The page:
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Movie Review: Horrible Bosses

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Movie Review: Horrible Bosses

Movie Poster: Horrible Bosses

Horrible Bosses

Directed by Seth Gordon and Brad Lewis
Screenplay by Michael Markowitz and John Francis Daley

Jason Bateman as Nick Hendricks
P.J. Byrne as Kenny Sommerfeld
Steve Wiebe as Thomas, Head of Security
Kevin Spacey as Dave Harken
Charlie Day as Dale Arbus
Lindsay Sloane as Stacy
Michael Albala as Mr. Anderton
Jennifer Aniston as Dr. Julia Harris, D.D.S.
Jason Sudeikis as Kurt Buckman

How long is Horrible Bosses? 100 minutes
What is Horrible Bosses rated? R for crude and sexual content, pervasive language and some drug material.

CLR [rating:3.0]

Movie Still: Horrible Bosses

Kevin Spacey as Dave Harken, Jason Bateman as Nick and Charlie Day as Dale in Horrible Bosses.
Photo by John P. Johnson

Take This Job And…

Anyone who has entertained murderous fantasies about a bad boss… dare I say a horrible one… may safely enjoy this airy romp without crossing dangerous lines in real life. Director Seth Gordon, and a very funny ensemble cast, get into all kinds of trouble in this cathartic dark comedy.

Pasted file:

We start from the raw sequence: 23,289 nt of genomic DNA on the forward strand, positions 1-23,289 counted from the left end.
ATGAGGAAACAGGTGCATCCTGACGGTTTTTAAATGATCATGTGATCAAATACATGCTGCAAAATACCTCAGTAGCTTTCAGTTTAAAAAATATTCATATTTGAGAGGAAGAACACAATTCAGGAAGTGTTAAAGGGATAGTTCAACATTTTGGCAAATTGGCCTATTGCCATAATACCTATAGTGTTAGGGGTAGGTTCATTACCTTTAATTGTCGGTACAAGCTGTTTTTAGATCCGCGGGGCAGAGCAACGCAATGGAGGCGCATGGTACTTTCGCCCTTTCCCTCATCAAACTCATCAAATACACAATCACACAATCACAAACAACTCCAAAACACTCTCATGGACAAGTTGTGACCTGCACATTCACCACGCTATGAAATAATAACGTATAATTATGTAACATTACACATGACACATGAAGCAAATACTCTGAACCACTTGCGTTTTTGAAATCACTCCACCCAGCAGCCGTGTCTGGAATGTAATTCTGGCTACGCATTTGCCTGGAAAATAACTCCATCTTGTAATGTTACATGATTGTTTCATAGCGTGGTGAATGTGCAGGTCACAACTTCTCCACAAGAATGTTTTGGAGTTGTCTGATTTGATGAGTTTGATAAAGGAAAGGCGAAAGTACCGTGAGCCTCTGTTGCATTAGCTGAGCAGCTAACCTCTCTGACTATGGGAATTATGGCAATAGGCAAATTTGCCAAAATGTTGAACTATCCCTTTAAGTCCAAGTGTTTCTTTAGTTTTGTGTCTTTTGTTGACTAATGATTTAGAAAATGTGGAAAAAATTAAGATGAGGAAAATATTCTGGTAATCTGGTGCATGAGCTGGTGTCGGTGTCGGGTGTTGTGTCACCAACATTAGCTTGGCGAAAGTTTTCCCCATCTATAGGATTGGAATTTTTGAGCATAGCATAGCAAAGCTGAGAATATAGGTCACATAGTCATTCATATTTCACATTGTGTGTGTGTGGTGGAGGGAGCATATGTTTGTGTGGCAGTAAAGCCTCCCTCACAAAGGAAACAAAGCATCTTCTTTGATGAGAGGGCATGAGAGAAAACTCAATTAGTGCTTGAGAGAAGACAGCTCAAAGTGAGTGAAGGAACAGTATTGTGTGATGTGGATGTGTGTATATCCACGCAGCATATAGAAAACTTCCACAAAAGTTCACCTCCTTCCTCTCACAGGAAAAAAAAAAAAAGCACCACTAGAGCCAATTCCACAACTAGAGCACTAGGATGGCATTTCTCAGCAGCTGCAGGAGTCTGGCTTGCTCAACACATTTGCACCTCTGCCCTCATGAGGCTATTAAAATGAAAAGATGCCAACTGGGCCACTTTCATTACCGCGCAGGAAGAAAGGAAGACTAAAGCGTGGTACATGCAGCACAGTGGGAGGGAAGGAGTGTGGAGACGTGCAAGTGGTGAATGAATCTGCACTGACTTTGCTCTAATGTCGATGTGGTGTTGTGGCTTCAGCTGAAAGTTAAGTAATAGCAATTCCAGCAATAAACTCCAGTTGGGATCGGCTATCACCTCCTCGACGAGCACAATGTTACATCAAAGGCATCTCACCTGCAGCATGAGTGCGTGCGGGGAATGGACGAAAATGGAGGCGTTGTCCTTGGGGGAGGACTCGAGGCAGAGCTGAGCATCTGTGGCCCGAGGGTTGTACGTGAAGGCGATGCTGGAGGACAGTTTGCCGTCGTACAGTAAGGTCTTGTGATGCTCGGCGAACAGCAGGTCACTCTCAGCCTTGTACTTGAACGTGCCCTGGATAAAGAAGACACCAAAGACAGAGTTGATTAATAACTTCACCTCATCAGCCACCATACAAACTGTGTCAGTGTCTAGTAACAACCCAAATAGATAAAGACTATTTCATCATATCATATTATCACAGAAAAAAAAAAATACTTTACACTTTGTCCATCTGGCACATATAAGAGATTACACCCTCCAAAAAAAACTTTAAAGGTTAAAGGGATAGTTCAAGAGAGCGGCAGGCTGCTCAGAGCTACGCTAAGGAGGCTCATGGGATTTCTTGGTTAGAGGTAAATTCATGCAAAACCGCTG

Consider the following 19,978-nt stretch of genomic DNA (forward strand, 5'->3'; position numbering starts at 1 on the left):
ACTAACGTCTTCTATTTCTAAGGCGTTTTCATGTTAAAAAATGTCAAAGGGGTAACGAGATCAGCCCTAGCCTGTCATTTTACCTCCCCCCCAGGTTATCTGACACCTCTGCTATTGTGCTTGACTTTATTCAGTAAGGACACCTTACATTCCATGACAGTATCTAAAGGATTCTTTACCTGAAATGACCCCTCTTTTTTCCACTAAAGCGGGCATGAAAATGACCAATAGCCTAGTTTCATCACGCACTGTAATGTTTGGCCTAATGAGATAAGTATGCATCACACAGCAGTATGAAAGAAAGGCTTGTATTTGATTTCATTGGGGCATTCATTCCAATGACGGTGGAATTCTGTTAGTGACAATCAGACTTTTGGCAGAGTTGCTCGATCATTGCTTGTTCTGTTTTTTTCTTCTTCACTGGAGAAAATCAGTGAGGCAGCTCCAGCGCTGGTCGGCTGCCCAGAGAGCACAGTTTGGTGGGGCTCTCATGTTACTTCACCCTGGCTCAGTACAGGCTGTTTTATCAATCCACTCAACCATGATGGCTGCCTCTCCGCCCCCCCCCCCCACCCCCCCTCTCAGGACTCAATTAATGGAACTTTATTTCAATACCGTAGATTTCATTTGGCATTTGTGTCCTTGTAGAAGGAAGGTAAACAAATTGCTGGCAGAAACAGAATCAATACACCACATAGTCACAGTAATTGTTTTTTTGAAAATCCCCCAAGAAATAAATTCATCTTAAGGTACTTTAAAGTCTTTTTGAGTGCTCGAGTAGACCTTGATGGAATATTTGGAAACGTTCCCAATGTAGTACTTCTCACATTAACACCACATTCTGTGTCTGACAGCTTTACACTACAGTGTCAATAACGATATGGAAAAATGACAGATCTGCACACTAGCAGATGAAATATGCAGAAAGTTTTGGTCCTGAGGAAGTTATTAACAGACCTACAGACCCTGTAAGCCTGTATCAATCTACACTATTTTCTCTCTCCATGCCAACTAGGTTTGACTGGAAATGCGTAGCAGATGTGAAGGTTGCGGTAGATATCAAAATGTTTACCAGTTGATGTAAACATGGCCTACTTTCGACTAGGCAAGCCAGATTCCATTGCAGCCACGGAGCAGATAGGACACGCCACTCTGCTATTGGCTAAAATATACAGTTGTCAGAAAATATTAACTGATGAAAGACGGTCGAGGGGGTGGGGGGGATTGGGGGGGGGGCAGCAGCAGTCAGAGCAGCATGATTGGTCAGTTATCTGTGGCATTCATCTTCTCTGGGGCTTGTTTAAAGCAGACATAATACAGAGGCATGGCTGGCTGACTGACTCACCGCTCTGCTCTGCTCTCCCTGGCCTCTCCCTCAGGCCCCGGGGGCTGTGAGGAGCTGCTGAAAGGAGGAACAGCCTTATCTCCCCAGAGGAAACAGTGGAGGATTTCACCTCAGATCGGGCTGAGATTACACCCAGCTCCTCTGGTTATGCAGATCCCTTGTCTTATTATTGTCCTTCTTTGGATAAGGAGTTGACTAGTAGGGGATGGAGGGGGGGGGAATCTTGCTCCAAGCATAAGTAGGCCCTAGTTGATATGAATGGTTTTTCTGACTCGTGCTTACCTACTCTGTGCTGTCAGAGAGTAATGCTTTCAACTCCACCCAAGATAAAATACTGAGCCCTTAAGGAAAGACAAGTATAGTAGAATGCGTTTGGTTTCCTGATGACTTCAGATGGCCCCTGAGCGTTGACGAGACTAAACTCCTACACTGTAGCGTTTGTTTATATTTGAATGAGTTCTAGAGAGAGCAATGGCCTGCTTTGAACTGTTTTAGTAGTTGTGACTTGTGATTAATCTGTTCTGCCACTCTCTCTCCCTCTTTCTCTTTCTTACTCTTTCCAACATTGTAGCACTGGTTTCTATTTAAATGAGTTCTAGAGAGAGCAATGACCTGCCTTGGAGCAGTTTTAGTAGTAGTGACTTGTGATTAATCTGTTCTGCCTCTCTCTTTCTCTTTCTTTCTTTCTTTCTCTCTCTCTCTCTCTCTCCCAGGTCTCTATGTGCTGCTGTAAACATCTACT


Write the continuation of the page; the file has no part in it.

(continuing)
Three mild-mannered pals – played by Jason Bateman, Jason Sudeikis, and Charlie Day – collectively decide that they have had enough of their respective employers. Bateman works for a heartless corporate psychopath (Kevin Spacey, doing his most colorful work in years). Sudeikis works for a coked-up loser (Colin Farrell with… ACK! comb-over) who inherited the company from his straight arrow dad (Donald Sutherland, in a kinder gentler version of his role in The Mechanic). Day is a dental hygienist in the employ of a crass, sexually domineering dentist (Jennifer Aniston) whose designs on his virtue threaten his upcoming marriage.

The trouble is that they know little, if anything, about the crafty art of murder, and much of the setup involves their search for advice in that area. In typical fashion for three white dorks, they start flashing cash in bad parts of town, hoping that eager hitmen will seek them out. Sure enough, an enterprising “murder consultant” (the excellent Jamie Foxx) agrees to teach them everything he knows, though he plainly appears to be thinking it all up on the spot.

Take one part 9 to 5, two parts Office Space, and a thin ribbon of either Strangers On A Train or Throw Momma From The Train (the script openly acknowledges the influence of the latter). Strain them through this year’s trend of enjoyable but not memorable grown-up comedies, à la Bridesmaids and Bad Teacher. This is classic dark comedy material, which would work better if played much darker. The movie is at its best in the middle, when the three amigos actually try to plan and execute their triple murder plot. The setup of their plight, and its eventual resolution, suffer from pacing problems and weird plot choices. There is nothing so severe as to squander the story, but to summarize the film’s virtues with the word “droll” is also to concede that its faults fall under the heading “uneven.”